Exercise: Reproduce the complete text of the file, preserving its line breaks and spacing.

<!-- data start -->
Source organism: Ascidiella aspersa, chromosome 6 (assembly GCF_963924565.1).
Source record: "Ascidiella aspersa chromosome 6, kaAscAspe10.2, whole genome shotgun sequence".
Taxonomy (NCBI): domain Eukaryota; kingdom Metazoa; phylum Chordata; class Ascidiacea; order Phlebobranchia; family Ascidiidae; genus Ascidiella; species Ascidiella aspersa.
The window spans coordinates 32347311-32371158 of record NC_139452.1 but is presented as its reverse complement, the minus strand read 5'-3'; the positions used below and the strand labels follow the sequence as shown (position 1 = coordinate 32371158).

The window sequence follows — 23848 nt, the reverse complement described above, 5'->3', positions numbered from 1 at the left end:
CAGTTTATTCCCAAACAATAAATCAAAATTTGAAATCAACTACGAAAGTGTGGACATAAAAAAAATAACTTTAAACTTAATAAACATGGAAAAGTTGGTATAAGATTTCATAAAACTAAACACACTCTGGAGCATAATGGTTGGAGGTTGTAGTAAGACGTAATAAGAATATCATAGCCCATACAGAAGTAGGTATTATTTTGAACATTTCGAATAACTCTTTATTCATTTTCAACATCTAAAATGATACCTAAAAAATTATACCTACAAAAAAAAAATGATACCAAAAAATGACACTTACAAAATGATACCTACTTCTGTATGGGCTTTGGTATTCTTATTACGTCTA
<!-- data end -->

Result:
Source organism: Ascidiella aspersa, chromosome 6 (assembly GCF_963924565.1).
Source record: "Ascidiella aspersa chromosome 6, kaAscAspe10.2, whole genome shotgun sequence".
Taxonomy (NCBI): domain Eukaryota; kingdom Metazoa; phylum Chordata; class Ascidiacea; order Phlebobranchia; family Ascidiidae; genus Ascidiella; species Ascidiella aspersa.
The window spans coordinates 32347311-32371158 of record NC_139452.1 but is presented as its reverse complement, the minus strand read 5'-3'; the positions used below and the strand labels follow the sequence as shown (position 1 = coordinate 32371158).

The window sequence follows — 23848 nt, the reverse complement described above, 5'->3', positions numbered from 1 at the left end:
CAGTTTATTCCCAAACAATAAATCAAAATTTGAAATCAACTACGAAAGTGTGGACATAAAAAAAATAACTTTAAACTTAATAAACATGGAAAAGTTGGTATAAGATTTCATAAAACTAAACACACTCTGGAGCATAATGGTTGGAGGTTGTAGTAAGACGTAATAAGAATATCATAGCCCATACAGAAGTAGGTATTATTTTGAACATTTCGAATAACTCTTTATTCATTTTCAACATCTAAAATGATACCTAAAAAATTATACCTACAAAAAAAAAATGATACCAAAAAATGACACTTACAAAATGATACCTACTTCTGTATGGGCTTTGGTATTCTTATTACGTCTA